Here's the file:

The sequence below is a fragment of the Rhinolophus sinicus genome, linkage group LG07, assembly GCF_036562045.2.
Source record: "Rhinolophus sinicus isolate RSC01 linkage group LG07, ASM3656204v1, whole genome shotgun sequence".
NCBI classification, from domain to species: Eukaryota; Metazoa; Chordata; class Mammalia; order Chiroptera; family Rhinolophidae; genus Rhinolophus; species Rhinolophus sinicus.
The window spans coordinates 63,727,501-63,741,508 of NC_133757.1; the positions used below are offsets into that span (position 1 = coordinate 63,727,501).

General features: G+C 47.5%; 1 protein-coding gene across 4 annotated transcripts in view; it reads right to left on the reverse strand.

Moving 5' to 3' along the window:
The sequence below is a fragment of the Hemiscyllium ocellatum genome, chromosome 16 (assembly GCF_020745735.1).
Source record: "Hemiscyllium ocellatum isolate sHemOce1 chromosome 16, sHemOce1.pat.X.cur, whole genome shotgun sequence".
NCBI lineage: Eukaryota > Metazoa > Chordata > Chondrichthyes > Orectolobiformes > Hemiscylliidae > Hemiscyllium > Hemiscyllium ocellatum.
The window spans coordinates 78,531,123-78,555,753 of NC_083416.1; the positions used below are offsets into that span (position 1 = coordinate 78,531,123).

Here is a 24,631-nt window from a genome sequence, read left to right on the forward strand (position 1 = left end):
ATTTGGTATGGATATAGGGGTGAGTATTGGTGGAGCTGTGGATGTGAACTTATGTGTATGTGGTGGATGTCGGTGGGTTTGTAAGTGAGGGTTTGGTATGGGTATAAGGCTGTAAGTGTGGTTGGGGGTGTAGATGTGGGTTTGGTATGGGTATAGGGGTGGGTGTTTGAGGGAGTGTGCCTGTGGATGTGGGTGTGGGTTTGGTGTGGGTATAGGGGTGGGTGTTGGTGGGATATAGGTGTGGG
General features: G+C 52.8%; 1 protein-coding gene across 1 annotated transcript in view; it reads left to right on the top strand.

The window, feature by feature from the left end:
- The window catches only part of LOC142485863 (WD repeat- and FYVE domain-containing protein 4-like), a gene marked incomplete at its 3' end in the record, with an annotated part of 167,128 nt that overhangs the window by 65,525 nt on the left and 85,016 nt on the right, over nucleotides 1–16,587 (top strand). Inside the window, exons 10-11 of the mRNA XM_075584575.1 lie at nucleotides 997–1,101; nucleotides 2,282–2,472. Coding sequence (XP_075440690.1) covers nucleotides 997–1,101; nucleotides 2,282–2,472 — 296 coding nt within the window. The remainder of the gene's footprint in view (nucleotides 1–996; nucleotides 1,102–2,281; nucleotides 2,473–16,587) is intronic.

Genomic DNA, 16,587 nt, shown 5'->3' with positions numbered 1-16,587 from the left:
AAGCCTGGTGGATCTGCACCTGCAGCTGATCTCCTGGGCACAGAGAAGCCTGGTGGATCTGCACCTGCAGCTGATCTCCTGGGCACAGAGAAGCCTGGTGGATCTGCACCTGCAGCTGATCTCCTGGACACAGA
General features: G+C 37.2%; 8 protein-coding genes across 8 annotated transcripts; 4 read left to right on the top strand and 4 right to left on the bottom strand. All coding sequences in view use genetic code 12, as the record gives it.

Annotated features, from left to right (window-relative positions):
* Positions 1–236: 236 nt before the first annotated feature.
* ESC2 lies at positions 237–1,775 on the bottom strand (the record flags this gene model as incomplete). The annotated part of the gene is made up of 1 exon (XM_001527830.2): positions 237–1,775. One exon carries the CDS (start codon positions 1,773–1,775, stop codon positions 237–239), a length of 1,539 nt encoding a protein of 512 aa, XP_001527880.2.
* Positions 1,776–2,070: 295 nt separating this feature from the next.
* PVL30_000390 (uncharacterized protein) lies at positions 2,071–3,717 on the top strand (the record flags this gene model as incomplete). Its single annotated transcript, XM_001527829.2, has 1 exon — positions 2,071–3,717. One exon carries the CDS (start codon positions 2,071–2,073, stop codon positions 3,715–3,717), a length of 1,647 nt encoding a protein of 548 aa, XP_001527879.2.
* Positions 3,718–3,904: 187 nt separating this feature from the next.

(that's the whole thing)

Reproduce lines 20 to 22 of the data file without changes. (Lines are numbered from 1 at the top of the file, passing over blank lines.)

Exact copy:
* Positions 1–236: 236 nt before the first annotated feature.
* ESC2 lies at positions 237–1,775 on the bottom strand (the record flags this gene model as incomplete). The annotated part of the gene is made up of 1 exon (XM_001527830.2): positions 237–1,775. One exon carries the CDS (start codon positions 1,773–1,775, stop codon positions 237–239), a length of 1,539 nt encoding a protein of 512 aa, XP_001527880.2.
* Positions 1,776–2,070: 295 nt separating this feature from the next.